3D GABA imaging with real-time motion correction, shim update and reacquisition of adiabatic spiral MRSI

Wolfgang Bogner, Borjan Gagoski, Aaron T. Hess, Himanshu Bhat, M. Dylan Tisdall, Andre J.W. van der Kouwe, Bernhard Strasser, Małgorzata Marjańska, Siegfried Trattnig, Ellen Grant, Bruce Rosen, Ovidiu C. Andronesi
2014 NeuroImage  
Gamma-aminobutyric acid (GABA) and glutamate (Glu) are the major neurotransmitters in the brain. They are crucial for the functioning of healthy brain and their alteration is a major mechanism in the pathophysiology of many neuro-psychiatric disorders. Magnetic resonance spectroscopy (MRS) is the only way to measure GABA and Glu noninvasively in vivo. GABA detection is particularly challenging and requires special MRS techniques. The most popular is MEscher-GArwood (MEGA) difference editing
more » ... single-voxel Point RESolved Spectroscopy (PRESS) localization. This technique has three major limitations: a) MEGA editing is a subtraction technique, hence is very sensitive to scanner instabilities and motion artifacts. b) PRESS is prone to localization errors at high fields (≥3T) that compromise . accurate quantification. c) Single-voxel spectroscopy can (similar to a biopsy) only probe average GABA and Glu levels in a single location at a time. To mitigate these problems, we implemented a 3D MEGA-editing MRS imaging sequence with the following three features: a) Real-time motion correction, dynamic shim updates, and selective reacquisition to eliminate subtraction artifacts due to scanner instabilities and subject motion. b) Localization by Adiabatic SElective Refocusing (LASER) to improve the localization accuracy and signal-to-noise ratio. c) K-space encoding via a weighted stack of spirals provides 3D metabolic mapping with flexible scan times. Simulations, phantom and in vivo experiments prove that our MEGA-LASER sequence enables 3D mapping of GABA+ and Glx (Glutamate + Gluatmine), by providing 1.66 times larger signal for the 3.02 ppm multiplet of GABA+ compared to MEGA-PRESS, leading to clinically feasible scan times for 3D brain imaging. Hence, our sequence allows accurate and robust 3D-mapping of brain GABA+ and Glx levels to be performed at clinical 3T MR scanners for use in neuroscience and clinical applications.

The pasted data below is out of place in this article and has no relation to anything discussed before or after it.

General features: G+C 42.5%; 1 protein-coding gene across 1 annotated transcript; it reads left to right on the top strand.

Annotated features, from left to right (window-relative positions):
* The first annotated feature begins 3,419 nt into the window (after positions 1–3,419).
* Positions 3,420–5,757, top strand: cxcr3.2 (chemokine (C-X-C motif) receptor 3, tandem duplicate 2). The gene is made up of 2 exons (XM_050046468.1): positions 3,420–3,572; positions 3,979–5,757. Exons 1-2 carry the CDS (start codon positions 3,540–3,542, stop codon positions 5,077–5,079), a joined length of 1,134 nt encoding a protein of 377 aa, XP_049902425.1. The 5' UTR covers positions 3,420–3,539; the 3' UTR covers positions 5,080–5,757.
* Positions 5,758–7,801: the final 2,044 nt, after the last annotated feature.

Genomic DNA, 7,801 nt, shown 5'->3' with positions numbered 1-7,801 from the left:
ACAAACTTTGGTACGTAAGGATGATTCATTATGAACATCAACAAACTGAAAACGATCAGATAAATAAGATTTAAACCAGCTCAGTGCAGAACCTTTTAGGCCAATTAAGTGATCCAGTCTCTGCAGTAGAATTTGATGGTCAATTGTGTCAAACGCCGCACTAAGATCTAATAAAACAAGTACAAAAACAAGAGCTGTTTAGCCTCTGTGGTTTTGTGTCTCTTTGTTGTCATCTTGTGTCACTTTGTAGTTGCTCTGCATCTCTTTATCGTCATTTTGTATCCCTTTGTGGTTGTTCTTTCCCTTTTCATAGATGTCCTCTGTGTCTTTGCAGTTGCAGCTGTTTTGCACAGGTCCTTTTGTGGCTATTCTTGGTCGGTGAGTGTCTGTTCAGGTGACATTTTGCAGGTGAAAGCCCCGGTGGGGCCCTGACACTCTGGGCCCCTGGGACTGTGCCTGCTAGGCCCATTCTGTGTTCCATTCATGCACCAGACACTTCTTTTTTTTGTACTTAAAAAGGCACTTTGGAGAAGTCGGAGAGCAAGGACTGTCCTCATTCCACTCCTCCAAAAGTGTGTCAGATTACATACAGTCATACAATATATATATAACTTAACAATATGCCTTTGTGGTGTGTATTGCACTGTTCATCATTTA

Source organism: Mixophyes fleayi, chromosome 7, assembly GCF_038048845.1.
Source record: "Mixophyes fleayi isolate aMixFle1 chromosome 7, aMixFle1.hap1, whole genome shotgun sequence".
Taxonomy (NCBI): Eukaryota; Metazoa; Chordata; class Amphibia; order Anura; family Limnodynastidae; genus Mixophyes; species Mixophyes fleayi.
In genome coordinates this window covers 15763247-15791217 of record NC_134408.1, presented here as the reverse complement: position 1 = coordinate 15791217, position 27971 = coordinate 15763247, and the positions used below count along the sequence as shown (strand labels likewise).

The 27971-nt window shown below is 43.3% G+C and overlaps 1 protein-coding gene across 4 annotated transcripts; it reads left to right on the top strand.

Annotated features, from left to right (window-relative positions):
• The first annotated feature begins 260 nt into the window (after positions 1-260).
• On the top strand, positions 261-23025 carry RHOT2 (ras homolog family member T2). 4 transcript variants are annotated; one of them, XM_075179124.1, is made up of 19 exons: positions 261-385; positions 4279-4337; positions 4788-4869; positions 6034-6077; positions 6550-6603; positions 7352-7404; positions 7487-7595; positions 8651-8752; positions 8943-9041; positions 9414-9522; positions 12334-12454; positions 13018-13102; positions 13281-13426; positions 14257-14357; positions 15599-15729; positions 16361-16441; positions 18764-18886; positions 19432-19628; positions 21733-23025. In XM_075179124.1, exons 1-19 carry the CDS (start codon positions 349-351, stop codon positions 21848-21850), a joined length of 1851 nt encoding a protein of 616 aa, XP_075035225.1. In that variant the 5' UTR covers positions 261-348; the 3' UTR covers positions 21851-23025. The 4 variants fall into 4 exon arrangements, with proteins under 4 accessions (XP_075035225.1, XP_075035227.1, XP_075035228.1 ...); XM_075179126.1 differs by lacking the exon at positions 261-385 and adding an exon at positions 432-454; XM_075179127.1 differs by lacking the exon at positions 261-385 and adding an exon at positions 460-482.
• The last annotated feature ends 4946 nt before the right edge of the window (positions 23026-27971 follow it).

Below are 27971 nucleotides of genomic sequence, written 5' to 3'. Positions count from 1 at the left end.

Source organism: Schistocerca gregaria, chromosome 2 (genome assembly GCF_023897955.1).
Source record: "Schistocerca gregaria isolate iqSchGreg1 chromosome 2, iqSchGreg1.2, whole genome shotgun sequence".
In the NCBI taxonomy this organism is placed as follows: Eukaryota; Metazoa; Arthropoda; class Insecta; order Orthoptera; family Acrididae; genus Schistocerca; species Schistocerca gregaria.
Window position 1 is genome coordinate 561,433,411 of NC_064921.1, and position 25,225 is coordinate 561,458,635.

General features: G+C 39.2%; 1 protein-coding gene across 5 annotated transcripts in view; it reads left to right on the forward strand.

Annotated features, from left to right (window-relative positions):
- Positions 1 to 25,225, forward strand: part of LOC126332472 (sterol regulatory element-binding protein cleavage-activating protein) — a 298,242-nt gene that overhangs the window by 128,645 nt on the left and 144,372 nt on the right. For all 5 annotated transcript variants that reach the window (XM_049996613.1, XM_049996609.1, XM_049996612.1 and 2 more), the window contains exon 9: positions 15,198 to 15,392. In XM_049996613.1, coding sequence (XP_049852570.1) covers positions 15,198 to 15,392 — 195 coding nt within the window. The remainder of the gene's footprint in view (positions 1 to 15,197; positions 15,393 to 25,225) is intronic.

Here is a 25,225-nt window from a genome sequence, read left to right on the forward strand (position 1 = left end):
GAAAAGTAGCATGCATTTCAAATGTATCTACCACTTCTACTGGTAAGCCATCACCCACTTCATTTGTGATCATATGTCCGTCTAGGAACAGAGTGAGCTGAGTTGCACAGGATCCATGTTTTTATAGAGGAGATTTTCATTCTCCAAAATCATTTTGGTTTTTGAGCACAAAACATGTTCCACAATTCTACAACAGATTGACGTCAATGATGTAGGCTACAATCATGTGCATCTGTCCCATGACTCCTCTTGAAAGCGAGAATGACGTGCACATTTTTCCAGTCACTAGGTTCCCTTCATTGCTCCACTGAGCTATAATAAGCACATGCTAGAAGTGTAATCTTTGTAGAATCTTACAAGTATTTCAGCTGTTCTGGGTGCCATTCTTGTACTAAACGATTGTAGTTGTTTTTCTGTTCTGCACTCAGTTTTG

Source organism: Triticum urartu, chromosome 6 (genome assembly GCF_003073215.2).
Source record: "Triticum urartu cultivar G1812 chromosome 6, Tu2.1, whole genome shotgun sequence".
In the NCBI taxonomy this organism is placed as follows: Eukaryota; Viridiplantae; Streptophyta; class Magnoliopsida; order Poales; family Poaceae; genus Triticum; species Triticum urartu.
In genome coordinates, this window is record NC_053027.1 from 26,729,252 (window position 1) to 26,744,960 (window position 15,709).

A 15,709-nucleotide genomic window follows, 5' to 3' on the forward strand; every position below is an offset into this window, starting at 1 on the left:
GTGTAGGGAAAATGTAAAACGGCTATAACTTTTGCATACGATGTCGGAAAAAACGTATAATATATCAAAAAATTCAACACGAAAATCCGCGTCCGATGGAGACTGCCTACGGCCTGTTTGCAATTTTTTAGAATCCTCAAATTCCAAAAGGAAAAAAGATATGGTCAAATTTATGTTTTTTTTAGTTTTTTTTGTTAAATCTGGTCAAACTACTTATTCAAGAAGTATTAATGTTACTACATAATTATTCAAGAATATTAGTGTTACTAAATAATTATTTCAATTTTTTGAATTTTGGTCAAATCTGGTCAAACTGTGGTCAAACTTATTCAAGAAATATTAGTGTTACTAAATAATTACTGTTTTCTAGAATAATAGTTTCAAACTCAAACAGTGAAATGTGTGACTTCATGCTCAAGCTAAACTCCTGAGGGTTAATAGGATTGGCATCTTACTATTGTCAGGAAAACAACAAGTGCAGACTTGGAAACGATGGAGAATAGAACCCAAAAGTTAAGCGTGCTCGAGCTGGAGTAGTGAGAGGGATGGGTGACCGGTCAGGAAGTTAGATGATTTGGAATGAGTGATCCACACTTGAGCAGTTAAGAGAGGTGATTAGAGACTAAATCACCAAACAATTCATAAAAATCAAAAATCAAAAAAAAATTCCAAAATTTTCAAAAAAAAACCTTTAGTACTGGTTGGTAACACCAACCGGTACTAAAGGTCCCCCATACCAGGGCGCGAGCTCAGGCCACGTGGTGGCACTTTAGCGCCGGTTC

doi:10.1016/j.neuroimage.2014.09.032 pmid:25255945 pmcid:PMC4312209 fatcat:sq3d5ijqt5enrei2pbihmmcjba